“At the Democratic convention, you can get a lot of work done just walking down the street,” Bill Burton, an official with Priorities USA, said on Tuesday as he bounced between television appearances and private coffees with potential donors. While some had opened their checkbooks in Charlotte, Mr. Burton said — including one unnamed donor who committed $500,000 during a meeting — the groups were more interested in harnessing the enthusiasm around the convention and exploiting the presence of so many elite givers in a few blocks’ radius.
“The goal is to give people a clear sense of what our plans are for the fall and catch them up on what we’ve done so far,” Mr. Burton said.
Mr. Burton’s group raised $10 million in August, by far its best month. Mr. Burton and others raising money for the group — including the Clinton veterans Harold Ickes and Paul Begala and a growing number of Mr. Obama’s top bundlers — have tried to convince donors that they need not match groups like Crossroads dollar for dollar to be effective.
Unlike Crossroads, whose advertising barrages helped Republicans take control of the House in 2010, and Restore Our Future, which claims credit for helping Mr. Romney win the Republican nomination, the Democratic groups have a less obvious record of success. None of them existed until last year, in part because of the initial reluctance of Mr. Obama, who has publicly criticized outside groups and the 2010 Supreme Court decision, Citizens United, that helped pave the way for super PACs.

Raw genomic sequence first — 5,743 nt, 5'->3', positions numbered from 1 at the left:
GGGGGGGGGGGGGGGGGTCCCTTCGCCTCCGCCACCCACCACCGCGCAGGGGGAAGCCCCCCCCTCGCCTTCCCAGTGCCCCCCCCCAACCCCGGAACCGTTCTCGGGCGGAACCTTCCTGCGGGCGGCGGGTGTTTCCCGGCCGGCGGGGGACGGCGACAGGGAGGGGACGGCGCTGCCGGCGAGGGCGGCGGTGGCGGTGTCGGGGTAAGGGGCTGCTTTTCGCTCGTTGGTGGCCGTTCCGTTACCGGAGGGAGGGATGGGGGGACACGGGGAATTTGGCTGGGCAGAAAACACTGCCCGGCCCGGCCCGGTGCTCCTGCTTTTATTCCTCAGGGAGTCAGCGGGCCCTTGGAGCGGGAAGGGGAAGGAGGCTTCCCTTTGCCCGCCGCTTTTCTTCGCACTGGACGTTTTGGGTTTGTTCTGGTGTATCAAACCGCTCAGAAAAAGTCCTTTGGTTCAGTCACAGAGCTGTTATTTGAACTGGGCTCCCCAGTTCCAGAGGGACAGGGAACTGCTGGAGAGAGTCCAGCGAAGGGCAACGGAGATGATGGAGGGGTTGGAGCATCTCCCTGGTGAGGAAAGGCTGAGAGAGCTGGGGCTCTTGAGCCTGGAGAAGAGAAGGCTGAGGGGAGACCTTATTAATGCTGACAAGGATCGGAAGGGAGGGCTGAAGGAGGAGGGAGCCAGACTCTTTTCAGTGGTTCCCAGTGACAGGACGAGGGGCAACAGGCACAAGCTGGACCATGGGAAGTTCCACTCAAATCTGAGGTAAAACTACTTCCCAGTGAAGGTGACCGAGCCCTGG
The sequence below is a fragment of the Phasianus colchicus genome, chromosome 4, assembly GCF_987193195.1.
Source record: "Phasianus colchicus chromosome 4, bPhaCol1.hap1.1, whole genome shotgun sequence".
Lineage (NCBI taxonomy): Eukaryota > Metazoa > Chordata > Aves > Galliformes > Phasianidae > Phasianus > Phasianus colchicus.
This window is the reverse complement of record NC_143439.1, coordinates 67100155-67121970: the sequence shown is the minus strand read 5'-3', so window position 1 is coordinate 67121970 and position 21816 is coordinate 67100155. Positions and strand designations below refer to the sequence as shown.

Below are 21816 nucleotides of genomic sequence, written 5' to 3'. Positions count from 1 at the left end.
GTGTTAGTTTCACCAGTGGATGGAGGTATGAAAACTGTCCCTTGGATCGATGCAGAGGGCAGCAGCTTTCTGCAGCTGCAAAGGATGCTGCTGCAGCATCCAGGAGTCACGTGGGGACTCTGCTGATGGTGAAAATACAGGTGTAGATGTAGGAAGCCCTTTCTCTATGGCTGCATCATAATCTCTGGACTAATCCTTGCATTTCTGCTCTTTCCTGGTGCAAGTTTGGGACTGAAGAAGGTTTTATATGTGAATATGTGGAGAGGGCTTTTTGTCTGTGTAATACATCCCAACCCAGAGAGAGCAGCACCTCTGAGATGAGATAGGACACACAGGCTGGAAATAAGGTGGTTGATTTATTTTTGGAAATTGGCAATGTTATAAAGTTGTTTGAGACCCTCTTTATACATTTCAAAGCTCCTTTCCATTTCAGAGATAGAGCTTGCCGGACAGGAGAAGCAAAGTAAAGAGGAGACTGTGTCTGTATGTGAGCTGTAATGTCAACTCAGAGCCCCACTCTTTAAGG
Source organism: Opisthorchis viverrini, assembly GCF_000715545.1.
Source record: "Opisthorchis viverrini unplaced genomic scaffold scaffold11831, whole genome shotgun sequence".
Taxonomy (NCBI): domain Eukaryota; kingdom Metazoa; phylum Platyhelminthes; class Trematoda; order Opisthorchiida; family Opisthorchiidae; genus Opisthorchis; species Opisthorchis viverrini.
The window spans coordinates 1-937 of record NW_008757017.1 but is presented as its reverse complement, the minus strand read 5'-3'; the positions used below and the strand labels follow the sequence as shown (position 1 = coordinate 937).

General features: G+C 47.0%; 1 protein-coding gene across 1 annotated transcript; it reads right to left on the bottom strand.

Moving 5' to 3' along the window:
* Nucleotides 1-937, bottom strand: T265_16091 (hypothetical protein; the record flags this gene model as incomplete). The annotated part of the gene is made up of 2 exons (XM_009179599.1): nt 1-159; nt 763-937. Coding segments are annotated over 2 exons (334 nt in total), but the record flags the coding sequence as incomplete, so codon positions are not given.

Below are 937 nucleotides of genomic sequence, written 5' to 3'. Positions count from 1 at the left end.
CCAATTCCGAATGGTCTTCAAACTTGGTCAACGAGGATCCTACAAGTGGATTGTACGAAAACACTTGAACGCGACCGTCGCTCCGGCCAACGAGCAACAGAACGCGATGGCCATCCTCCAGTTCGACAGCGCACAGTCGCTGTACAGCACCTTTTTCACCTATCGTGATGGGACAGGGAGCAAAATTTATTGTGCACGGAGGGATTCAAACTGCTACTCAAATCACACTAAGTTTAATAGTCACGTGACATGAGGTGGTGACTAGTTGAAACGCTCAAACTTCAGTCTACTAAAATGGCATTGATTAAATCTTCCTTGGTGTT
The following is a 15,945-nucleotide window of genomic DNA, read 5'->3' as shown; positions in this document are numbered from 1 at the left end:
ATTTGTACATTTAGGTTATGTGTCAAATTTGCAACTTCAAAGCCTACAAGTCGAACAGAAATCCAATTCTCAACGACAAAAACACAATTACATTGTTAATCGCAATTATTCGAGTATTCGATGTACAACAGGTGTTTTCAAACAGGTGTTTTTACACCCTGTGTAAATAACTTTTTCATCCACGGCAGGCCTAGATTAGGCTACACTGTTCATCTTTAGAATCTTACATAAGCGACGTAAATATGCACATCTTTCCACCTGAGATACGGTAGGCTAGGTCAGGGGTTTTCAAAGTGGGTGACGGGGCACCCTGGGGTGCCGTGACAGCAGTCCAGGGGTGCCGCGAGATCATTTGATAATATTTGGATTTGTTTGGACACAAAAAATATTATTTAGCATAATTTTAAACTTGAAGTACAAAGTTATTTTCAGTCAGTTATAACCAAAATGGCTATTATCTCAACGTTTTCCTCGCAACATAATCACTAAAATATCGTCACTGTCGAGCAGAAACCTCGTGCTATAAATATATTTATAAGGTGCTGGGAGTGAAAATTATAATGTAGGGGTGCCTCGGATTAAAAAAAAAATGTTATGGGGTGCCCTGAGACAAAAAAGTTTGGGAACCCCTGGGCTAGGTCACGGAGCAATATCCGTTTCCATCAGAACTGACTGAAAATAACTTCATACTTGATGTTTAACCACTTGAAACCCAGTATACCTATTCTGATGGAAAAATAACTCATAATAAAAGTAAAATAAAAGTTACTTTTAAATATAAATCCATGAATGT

In briefings, Democratic strategists working with the group have argued that Priorities USA’s relatively modest advertising buys had helped weaken Mr. Romney and have put him on the defensive over his business record.
“Our mission for the first half of the race was to take Romney’s greatest strength, his business record, and make it his weakness,” Mr. Begala said on Tuesday. “He can’t talk about his business record anymore. And he’s just left with his charm.”
Mr. Begala had just headlined a cocktail hour at a Charlotte restaurant, where a crowd of fashionably dressed potential super PAC supporters enjoyed an open bar. They were young — younger than the millionaires and billionaires who have provided most of the money for Republican groups — some of them rising fund-raisers for Mr. Obama and some gatekeepers to major donors. The gathering to some extent reflected the shape of Democratic super PAC fund-raising so far: a smattering of large contributions from wealthy donors, but far more checks in the five-figure range more typical of traditional candidate money.
“As soon as Soros and Lewis said no, we knew we weren’t playing the Republican super PAC game,” said one Obama donor who attended, referring to George Soros and Peter Lewis, the liberal philanthropists who gave millions to outside groups in 2004 but have been far less supportive this time around.
“We’re going to get there fifty, one hundred thousand dollars at a time,” the donor said.
After standing on a table to address the audience, Mr. Begala chatted with Representative Joseph Crowley of New York, a senior Democrat in Congress. Outside the restaurant, Mr. Begala dismissed talk of a cash gap, though he admitted that fund-raising wasn’t necessarily his specialty.
“I’ve never done this before, so I don’t really know” if Democratic groups are raising enough, Mr. Begala said. “I know strategy.”
From The New York Times on September 5, 2012.